Vol 3 Section 0340

290                                                                        1899

even if he had raped the entire family, including the male members. The trouble with most punishments is that they go far beyond “fitting the crime.” I do not know of any really light punishment but death; & by a curious absence of cold common sense we put that one at the top.

Next, as to that South African battle. It isn’t I that make the mistake—it is the school history I quote from. It is a text-book down there, & was not written by a Boer, but by a Briton.

Cecil Rhodes. …


It was Rhodes who slew the Boers who fell in it; & he slew the Britons, too, but they were consenting parties. Rhodes was chief of a friendly State when he perpetrated that prodigious outrage. If you should tell me you would have done the same thing in Rhodes’s place, I shouldn’t say I didn’t believe you, but I wouldn’t, all the same.

No, a man’s deeds must be separated & judged apart. No doubt the Court respected Eugene Aram’s learning, & eloquence, & the valuable service he had rendered by his industries in his vocation; but it didn’t allow these things to offset the murder. That Court would have hanged Rhodes, sure. …

I am gradually hatching out maxims—mainly absurd ones, I guess—with the intent to publish, one of these years. I made one, a minute ago, and enclose it—text for it, to wit: Reading the S. African news here in bed, I said to myself, there’s going to be a war, & then what?—for England is more in the wrong than is the Transvaal. And so, thinking along, I arrived at this: when a collision comes, in this world, a man is sure to stop reasoning, & swing to the side of his own people in the quarrel; for politics come from a man’s heart, hardly ever from his head—perhaps never. And so, when the fight begins down there I must soon expect to find myself unable to discover virtue in a Boer. This human race is always thinking it thinks: it is a superstition, it really never does anything but feel—& translate its emotions into something which it mistakes for thought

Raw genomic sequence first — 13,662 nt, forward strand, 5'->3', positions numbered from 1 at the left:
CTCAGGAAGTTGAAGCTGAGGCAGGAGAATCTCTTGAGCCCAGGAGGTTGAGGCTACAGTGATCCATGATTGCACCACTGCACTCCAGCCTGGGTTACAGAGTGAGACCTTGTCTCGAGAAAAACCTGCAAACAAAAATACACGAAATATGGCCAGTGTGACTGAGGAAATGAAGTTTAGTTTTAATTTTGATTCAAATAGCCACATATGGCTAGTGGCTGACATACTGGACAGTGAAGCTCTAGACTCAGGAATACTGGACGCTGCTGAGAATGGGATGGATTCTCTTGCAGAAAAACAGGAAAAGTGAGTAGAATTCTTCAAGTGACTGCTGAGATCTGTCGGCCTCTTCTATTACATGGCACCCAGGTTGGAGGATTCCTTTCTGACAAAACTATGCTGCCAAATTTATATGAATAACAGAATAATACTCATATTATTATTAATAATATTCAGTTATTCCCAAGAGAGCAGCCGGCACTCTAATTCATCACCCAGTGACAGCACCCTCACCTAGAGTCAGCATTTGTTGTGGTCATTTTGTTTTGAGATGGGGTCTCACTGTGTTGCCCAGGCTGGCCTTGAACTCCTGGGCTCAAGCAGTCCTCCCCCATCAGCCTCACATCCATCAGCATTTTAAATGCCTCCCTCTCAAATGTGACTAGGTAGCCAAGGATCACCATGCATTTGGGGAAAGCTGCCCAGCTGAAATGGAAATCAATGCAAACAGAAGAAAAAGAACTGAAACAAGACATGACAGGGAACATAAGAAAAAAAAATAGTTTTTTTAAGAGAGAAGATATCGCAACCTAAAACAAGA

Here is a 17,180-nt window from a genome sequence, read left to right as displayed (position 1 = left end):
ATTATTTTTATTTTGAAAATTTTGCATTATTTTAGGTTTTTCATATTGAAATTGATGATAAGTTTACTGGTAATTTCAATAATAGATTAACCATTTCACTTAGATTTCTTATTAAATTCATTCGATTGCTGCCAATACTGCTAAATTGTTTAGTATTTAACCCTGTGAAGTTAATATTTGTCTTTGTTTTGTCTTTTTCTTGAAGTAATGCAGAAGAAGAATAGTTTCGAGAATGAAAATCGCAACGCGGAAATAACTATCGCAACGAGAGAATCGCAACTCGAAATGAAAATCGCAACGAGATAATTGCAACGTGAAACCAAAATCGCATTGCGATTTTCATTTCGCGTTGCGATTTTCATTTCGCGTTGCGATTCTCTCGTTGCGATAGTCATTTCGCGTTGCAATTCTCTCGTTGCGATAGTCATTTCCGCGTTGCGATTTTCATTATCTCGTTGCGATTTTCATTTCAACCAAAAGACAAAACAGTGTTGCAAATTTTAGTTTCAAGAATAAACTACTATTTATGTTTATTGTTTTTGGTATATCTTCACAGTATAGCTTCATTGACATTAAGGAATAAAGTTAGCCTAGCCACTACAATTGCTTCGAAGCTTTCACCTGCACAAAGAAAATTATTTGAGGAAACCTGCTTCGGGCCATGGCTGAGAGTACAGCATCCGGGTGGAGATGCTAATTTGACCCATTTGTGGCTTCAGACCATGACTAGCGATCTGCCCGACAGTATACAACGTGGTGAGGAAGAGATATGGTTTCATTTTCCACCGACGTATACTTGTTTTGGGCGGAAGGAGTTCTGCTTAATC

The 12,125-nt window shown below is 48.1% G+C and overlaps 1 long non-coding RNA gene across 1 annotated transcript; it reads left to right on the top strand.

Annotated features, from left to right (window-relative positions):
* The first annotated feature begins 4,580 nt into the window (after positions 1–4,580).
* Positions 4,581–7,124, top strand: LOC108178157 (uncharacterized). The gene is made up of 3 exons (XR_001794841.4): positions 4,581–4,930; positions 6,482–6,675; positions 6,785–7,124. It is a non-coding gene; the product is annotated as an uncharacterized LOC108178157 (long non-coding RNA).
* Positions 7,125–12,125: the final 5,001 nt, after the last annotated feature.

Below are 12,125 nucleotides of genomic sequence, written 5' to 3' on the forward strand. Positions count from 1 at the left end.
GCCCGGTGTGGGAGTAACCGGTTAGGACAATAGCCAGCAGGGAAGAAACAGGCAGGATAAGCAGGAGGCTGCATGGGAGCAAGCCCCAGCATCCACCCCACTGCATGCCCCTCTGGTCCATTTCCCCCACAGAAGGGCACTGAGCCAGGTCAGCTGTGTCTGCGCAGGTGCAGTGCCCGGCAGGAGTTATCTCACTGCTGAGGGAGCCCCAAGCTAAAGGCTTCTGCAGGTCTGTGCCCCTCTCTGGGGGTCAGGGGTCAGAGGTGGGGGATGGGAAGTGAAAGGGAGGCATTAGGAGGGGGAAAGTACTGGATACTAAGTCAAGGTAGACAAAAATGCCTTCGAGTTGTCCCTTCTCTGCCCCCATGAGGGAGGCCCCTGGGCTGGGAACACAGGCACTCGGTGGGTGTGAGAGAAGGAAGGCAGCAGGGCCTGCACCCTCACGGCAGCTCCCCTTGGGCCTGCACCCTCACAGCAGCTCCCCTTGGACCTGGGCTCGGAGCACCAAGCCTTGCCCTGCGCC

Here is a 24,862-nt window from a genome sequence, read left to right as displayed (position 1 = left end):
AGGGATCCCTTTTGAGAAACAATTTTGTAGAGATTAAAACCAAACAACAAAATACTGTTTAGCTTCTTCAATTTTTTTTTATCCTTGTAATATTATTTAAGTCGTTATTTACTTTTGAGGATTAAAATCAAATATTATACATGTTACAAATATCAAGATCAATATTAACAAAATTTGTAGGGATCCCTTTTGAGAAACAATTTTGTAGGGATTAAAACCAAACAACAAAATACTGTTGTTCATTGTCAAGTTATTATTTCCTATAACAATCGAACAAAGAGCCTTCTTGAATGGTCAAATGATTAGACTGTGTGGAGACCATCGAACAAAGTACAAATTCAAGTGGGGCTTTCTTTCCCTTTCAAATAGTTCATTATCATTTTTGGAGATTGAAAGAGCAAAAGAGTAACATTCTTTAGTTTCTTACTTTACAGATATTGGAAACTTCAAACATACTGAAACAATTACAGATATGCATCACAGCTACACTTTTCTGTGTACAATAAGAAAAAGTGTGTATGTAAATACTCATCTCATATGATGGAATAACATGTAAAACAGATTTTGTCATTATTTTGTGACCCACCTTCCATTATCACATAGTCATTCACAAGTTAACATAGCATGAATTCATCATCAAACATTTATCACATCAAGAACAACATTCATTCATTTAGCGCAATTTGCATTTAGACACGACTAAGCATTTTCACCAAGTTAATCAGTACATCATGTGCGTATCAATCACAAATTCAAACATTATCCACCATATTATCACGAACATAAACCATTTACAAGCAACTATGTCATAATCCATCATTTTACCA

Notes: Forbes was a member of the Asiatic Society of Bengal, and the author of The Road from Simla to Shipki in Chinese Thibet and various other minor routes: With a few hints for travelers, with map (1893). Valentine Baker, aka Baker Pasha (1827-1887), British soldier arrested in 1875 on the charge of indecent assault on a young woman in a railroad car. He offered no defense, and was fined and imprisoned for a year, then cashiered out of the service. Two years later he entered the Turkish army in the war against Russia. Afterwards he directed the Egyptian police force and when the war in Sudan broke out he accompanied the British troops to El Teb, where the force was wiped out, though he managed to escape and returned to El Teb with another force, where he was wounded. Sir Arthur Conan Doyle used elements of the events that led to Baker’s imprisonment and cashiering from the British Army in his Sherlock Holmes’ short story, “The Adventure of the Bruce Partington Plans.”

The Second Boer War 1899-1902, unlike the first Boer War 1880-1, was long and bloody with great numbers of British troops against the Boer republics, Transvaal and the Orange Free State. British victory established these colonies as part of the Union of South Africa. Many were alarmed by the level of bloodshed, the use by the British of concentration camps, and the suffering of civilians.

Eugene Aram (1704-1759), English philologist, executed for killing his wife’s lover. He was celebrated by Thomas Hood in his ballad, The Dream of Eugene Aram, and by Bulwer Lytton in his romance of Eugene Aram. See Gribben 431 for Sam’s 1871 read and opinion of Eugene Aram.

Sam also wrote (with insertions and cancellations by Livy) to nephew Samuel E. Moffett.

I’m sorry you didn’t tell McClure to advertise the compliments—family as be pleased—they were good ones, & favored with judgement & dignity. (canceled by OLC) As I remember the cable, it said: “McClure’s compliments—see letter.” That is the impression that is left with me, but I don’t swear to the wording. I ought to have cabled & inquired, but I was absorbed in work, & whenever that is the case I can’t get a grip on an outside idea. …

I wish you would send the Forum article. Tear it out & send it as a letter—that is the sure way.

No—I’m afraid we shan’t sail for home till midwinter or spring—can’t tell. Depends on Jean. She mustn’t stop the gymnastic treatment till the disease is eradicated. She began here on the 11th July, & has vastly improved.

SLC used mourning border for most letters from Susy’s death on, then from Livy’s death on.